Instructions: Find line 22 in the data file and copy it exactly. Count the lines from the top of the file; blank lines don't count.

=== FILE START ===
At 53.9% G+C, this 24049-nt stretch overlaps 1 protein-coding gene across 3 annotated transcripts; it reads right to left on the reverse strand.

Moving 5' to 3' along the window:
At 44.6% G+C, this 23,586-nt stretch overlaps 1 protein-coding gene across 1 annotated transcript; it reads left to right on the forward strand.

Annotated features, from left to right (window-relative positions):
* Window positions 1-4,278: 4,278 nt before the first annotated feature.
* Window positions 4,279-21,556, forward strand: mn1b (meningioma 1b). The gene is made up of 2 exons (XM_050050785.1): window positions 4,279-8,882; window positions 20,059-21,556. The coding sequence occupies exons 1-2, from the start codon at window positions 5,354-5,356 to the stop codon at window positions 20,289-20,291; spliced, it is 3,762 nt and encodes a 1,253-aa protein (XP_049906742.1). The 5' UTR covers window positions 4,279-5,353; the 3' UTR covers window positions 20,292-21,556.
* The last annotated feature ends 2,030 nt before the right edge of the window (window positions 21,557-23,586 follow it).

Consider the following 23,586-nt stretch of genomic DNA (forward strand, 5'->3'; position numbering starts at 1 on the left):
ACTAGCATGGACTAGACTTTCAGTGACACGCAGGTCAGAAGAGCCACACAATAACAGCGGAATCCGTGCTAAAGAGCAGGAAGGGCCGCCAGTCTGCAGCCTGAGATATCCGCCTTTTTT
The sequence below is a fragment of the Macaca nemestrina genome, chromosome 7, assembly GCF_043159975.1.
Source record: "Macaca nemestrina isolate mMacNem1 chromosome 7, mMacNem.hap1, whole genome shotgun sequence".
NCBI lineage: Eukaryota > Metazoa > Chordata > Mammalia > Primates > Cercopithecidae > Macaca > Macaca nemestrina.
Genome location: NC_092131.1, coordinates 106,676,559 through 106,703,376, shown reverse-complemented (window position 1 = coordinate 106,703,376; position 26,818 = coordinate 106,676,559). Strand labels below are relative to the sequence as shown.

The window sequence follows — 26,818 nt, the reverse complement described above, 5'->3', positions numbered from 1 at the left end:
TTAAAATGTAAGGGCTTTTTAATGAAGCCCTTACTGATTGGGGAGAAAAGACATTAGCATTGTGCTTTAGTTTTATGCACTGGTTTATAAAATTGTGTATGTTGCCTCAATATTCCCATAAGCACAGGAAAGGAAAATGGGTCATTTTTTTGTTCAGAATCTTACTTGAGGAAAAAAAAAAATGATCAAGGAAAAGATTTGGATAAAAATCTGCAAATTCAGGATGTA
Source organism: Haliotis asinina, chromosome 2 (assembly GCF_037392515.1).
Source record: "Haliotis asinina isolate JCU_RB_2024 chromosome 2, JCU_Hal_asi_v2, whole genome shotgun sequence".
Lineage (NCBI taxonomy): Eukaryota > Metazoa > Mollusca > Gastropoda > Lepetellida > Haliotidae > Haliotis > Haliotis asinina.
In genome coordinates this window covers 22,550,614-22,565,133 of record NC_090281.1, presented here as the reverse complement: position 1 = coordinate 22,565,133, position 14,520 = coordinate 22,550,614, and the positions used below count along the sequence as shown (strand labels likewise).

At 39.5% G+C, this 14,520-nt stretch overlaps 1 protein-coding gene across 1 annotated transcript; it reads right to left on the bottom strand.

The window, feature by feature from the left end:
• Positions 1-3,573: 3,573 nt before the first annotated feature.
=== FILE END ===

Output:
• Positions 1-3,573: 3,573 nt before the first annotated feature.